In other words, the world is currently facing multiple, yet interlinked, challenges that require a well-coordinated, multi-dimensional, systemic approach (i.e., a focus on illusory one-dimensional metrics such as GDP and the current performance of major stock market indices simply won’t do(!)). The urgency of these matters, and the window of opportunity afforded by the current political situation makes immediate action imperative, while their nature necessitates that we get it immediately right to minimise the chance and negative impacts of any unintended consequences. Let’s begin with surveying the current situation: The full economic damage inflicted by the Covid-19 pandemic needs yet to be fully determined. Recent estimates put the figure for the economic contraction at around 3.5% (IMF, 2021). Further, amidst widespread business closures and extensive job losses, poverty increased for the first time in over two decades (UNDP, 2020), while income and wealth disparities has skyrocketed. So, what has been done so far to address the situation? The world’s fifty largest economies have pledged around USD14.6tn (excl. the commitments by the EC; if those were included, total spending would approach USD17tn) in fiscal measures since 2020, of which approximately USD 11.1tn have been directed to more immediate economic support efforts, while USD1.9tn has been pledged to long-term recovery measures. Findings by Oxford University suggest, however, that only a very small percentage of that spending is likely to promote climate-friendly economic growth (e.g., only 18% of recovery spending and 2.5% of total announced spending is estimated to reduce GHG emissions). It seems, that the world is squandering a major opportunity to transition to an environmentally sustainable growth path. It might also be forfeiting economically attractive investment opportunities, as a growing body of evidence (e.g., Hepburn et al., 2020), suggests that ‘green’ fiscal spending can deliver stronger economic returns than traditional spending alternatives.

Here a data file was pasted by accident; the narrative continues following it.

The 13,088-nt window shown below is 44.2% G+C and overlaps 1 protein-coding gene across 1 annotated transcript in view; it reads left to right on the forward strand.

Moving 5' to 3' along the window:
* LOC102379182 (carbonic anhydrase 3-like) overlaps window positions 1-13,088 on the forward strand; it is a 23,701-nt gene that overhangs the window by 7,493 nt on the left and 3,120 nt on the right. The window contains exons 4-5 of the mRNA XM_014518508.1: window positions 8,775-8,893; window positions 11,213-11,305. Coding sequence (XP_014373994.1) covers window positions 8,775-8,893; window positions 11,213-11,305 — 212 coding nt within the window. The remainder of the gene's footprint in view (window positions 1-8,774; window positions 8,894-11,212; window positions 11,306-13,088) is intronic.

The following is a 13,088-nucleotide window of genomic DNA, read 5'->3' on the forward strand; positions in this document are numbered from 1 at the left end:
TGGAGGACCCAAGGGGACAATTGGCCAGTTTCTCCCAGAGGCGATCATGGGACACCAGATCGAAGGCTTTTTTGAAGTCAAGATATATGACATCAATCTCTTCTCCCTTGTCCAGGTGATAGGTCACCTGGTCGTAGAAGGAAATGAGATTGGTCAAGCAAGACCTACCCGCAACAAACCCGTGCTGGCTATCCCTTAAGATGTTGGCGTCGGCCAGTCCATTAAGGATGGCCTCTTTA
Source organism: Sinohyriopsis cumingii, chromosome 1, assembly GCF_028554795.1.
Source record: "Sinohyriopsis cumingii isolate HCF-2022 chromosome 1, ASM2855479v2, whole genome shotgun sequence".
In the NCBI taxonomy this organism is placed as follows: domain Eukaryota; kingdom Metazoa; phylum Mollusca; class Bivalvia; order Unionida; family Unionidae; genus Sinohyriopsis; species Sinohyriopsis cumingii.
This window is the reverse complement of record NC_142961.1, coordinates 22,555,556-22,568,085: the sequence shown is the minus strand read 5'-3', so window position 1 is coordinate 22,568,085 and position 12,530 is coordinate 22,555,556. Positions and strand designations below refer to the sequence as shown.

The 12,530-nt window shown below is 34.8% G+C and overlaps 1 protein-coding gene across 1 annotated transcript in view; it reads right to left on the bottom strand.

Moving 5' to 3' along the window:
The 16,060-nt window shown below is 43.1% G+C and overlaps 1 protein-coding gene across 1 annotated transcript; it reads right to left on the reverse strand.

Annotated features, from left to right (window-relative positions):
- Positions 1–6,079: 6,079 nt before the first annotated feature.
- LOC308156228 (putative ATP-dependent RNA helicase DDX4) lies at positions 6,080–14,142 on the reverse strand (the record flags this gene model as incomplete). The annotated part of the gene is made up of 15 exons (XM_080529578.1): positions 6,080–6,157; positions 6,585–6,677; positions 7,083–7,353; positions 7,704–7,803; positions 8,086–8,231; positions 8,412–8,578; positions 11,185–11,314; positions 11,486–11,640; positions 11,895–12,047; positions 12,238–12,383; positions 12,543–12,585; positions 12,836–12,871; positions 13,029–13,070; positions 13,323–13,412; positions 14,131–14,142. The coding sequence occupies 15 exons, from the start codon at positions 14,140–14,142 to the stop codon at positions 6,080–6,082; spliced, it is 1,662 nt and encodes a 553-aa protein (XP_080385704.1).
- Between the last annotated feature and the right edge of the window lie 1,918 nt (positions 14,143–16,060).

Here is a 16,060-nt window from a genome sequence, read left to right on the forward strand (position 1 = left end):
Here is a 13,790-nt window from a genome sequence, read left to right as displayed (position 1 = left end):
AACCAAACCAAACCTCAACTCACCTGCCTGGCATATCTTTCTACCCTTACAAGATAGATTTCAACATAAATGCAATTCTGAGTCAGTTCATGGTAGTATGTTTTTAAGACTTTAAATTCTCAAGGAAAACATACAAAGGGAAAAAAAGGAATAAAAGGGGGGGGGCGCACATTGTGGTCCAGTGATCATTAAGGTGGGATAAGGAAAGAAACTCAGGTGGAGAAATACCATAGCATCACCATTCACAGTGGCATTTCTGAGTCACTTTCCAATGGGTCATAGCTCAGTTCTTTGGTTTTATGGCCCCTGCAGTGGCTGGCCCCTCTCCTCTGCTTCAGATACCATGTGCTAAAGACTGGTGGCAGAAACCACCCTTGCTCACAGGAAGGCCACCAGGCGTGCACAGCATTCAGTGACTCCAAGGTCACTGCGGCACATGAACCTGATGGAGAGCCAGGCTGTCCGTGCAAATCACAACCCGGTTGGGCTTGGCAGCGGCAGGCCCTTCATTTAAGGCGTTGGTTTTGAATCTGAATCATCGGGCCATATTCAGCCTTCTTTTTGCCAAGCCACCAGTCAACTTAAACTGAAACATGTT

The thinking of decision-makers thus seems to be stuck in those type of old, one-dimensional patterns that have traditionally focused on the maximisation of some – entirely inadequate – metric such as GDP growth or the recent surge of some major stock market index that even fail to accurately gauge the state of the economy itself, never mind the state of our society and of the environment.

Supported by the IMF and GIZ, Oxford University, UNEP and their partners have made an important first step toward addressing this one-dimensional and short-termist approach that risks further exacerbating socio-economic and environmental crises long-term through the creation of the Global Recovery Observatory, which aims to significantly increase the transparency of such policy decisions by tracking the fiscal rescue and recovery spending programs of the world’s fifty largest economies. The greater transparency will hopefully push governments around the world to adopt the type of longer-term and systemic approach that is urgently required if we want to successfully navigate the treacherous waters between Scylla and Charybdis in order to meet the long-term economic, social and environmental objectives in alignment with the 2030 Agenda for Sustainable Development and the UNFCCC Paris Agreement.